by Ana Gabriela Loayza (MArch II '21) — Recipient of the Digital Design Prize
In 2005, Shenzhen’s Urban Growth Boundaries were created to limit urban expansion, protect water resources, and provide ecotourism routes. Center–Periphery explores the possibilities of an environmentally safe and sustainable textile industry to consolidate the Urban Growth Boundaries as innovation and production poles that connect urbanity and nature. This project has its foundations in the use of AI to imagine new landscapes of integration between a sustainable textile industry, rain-water usage, and the city’s inner nature.
The Textile Industrial Park is used as a subject to analyze and rearrange productive processes with available and emerging technologies. A new textile production can be achieved using organic crops, waste, and bio-fabricated materials integrated through state-of-the-art machinery. In combination with new harvesting, fiber processing, and spinning technologies, the traditional production sequence is transformed.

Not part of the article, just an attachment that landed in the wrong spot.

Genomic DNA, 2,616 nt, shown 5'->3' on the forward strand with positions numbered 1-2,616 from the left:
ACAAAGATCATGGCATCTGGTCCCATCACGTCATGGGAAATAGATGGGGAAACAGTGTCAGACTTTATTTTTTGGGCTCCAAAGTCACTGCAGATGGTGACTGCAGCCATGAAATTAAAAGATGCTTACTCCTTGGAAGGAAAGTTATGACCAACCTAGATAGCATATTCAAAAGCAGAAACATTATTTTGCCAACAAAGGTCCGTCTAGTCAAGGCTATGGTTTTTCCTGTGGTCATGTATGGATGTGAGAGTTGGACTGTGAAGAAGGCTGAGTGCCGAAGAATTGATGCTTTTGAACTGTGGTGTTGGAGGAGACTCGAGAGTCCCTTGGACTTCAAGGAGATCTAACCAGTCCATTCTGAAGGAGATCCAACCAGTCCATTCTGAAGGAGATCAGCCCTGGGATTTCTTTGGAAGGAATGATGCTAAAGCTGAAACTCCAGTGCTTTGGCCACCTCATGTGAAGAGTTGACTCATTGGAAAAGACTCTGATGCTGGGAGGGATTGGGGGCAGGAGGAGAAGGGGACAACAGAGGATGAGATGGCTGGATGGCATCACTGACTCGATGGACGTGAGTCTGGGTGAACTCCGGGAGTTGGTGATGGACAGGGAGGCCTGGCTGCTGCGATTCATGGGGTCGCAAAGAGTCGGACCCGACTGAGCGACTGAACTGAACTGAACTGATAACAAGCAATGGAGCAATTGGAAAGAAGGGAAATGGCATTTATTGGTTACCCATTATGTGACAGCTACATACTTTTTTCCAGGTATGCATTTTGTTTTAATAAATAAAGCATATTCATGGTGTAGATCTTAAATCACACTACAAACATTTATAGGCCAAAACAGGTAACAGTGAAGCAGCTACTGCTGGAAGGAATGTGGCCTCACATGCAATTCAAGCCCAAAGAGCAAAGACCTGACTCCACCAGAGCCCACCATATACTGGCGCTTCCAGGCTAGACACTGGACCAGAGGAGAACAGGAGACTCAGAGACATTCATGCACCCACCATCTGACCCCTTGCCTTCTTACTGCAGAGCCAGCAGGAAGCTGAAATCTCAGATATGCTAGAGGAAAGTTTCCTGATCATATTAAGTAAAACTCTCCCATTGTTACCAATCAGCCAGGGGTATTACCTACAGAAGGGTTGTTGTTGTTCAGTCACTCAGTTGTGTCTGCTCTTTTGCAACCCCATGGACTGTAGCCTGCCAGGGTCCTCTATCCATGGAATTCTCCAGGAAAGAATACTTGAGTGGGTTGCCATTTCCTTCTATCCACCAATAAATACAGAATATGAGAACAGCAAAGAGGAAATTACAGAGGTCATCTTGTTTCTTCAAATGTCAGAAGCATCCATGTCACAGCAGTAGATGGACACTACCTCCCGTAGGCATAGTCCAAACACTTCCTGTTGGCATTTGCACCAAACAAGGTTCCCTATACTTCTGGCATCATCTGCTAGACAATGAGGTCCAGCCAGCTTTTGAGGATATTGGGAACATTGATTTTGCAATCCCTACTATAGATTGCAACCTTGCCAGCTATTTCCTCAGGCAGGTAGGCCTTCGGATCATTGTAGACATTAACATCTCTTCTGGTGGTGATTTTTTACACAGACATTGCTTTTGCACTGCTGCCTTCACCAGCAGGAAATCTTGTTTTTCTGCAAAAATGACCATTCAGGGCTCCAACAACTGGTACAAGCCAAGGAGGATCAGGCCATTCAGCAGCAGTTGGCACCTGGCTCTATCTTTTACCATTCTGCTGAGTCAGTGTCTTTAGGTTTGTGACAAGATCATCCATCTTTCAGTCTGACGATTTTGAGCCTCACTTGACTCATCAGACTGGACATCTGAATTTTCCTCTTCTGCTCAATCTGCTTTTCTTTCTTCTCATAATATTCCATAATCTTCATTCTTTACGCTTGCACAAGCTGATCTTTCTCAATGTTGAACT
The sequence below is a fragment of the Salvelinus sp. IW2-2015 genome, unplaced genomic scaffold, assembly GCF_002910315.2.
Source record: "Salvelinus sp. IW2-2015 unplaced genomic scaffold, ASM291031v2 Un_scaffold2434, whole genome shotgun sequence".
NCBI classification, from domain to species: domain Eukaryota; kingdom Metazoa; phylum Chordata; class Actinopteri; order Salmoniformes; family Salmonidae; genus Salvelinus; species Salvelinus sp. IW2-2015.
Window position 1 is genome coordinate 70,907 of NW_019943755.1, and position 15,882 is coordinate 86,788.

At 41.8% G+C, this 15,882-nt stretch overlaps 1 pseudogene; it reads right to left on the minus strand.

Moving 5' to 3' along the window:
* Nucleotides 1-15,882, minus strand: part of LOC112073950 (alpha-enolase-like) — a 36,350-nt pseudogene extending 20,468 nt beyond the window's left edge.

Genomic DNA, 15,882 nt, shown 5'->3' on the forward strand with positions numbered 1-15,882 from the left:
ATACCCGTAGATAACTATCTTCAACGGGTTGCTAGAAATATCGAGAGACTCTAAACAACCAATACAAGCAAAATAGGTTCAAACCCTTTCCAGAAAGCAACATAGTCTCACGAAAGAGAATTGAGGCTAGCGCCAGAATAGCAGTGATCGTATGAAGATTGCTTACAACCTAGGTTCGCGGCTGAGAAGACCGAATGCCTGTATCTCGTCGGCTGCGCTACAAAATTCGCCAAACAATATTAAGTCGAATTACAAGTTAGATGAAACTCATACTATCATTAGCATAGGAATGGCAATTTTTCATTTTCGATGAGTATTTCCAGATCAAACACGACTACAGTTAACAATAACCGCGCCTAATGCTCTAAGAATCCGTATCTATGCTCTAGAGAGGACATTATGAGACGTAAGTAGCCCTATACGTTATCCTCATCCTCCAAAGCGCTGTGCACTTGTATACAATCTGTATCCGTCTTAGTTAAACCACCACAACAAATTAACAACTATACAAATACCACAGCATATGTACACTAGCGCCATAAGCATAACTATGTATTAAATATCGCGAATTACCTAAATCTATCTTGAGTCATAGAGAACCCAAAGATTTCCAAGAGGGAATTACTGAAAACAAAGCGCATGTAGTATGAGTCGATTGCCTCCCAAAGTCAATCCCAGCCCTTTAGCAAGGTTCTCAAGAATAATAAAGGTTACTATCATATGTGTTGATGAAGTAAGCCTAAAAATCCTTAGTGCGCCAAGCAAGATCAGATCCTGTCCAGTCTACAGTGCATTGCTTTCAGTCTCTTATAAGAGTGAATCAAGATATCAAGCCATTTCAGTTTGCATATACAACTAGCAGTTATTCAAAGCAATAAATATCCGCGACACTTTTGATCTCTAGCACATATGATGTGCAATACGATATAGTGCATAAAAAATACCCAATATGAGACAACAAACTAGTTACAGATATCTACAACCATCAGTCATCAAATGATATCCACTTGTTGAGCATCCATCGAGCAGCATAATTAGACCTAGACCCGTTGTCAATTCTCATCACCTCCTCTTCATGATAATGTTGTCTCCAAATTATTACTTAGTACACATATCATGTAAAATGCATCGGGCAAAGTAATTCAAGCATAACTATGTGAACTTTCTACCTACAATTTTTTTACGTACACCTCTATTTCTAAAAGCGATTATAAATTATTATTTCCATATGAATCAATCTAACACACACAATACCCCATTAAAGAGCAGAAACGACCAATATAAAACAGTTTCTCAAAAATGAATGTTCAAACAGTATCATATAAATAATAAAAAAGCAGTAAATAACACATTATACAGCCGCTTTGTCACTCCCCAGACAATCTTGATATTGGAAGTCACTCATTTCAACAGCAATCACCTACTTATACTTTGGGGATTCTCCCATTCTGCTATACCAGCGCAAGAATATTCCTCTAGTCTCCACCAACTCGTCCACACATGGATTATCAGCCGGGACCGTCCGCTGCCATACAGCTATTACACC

After analyzing the Urban Boundaries, potential areas of intervention are identified. Inspired by patterns of traditional agriculture, clustering and layering become programmatic and formal resources to replicate enclosed efficient industrial production spaces that progressively open into outdoor areas. This metaball-type pattern of organization is used to plan a new industry. The AI-based process generates suggestions to rearrange the land and manage resources through the manipulation and creation of imagery. While the images produced during the process are not meant to be interpreted literally, they help to translate the production process into landscape, forcing the following steps of architectural design into its formal and organizational considerations.